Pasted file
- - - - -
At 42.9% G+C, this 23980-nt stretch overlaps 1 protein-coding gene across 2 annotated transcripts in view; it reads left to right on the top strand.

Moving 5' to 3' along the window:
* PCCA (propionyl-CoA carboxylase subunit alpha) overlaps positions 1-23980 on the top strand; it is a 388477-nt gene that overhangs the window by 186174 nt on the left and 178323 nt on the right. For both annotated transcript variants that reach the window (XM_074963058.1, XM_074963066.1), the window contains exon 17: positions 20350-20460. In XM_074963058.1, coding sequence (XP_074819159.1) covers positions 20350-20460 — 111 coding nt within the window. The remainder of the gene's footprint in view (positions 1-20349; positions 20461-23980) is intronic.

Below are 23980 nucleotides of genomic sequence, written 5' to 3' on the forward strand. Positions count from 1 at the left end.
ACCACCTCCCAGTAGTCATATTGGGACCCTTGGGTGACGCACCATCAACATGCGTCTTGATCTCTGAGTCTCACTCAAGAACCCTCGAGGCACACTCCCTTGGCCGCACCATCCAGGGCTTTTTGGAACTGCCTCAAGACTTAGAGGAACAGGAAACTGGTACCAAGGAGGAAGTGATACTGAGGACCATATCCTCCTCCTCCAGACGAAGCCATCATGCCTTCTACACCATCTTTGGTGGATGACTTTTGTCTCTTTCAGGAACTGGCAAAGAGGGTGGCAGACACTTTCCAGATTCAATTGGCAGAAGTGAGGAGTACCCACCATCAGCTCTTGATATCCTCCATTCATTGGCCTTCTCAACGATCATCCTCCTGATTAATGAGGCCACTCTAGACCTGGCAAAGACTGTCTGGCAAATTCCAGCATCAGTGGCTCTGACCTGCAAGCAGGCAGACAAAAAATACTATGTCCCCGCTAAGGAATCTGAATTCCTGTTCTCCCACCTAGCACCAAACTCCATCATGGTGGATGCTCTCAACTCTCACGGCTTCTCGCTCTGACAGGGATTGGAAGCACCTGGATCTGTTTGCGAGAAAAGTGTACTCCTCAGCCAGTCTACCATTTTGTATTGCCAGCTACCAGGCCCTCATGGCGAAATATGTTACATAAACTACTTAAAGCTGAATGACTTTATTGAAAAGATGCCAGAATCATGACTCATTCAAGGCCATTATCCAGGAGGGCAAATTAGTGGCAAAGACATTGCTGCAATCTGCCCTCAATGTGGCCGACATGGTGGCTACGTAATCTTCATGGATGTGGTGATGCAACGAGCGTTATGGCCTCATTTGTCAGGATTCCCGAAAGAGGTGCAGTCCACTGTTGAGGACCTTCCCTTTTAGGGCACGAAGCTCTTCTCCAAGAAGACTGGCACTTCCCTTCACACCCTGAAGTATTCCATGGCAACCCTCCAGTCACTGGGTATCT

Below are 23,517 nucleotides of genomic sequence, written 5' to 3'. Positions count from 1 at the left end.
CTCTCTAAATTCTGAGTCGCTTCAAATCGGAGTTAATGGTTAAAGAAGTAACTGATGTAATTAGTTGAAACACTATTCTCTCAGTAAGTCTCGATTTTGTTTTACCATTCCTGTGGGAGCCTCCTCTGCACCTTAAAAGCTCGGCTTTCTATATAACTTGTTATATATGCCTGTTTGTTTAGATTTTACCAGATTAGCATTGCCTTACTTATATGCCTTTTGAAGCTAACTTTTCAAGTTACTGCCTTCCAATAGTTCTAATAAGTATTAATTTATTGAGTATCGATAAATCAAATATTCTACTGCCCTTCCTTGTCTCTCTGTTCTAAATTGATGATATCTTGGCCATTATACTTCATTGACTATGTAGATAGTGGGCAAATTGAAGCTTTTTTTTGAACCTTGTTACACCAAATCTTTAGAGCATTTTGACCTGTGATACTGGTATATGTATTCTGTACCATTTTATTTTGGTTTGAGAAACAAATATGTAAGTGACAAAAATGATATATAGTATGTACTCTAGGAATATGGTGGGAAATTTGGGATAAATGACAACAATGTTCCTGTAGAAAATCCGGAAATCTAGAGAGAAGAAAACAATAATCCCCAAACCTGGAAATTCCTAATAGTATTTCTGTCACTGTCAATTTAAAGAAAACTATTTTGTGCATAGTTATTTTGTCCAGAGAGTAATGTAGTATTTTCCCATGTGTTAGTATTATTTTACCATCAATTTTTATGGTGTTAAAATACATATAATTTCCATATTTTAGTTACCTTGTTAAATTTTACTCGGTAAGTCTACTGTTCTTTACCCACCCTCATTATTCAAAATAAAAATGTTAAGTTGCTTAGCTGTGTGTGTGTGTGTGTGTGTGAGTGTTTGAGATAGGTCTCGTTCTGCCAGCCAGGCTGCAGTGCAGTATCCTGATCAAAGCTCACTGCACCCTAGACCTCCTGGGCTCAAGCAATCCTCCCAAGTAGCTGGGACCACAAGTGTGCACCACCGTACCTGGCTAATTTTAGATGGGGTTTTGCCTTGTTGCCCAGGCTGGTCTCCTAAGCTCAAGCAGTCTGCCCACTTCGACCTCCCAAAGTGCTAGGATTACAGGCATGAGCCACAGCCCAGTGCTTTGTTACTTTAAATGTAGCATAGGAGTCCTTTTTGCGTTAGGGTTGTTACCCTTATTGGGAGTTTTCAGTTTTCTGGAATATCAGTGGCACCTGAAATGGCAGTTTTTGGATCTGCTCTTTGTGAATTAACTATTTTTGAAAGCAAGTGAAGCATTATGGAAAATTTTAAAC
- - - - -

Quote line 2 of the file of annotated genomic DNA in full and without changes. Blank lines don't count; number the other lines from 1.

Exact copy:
Moving 5' to 3' along the window: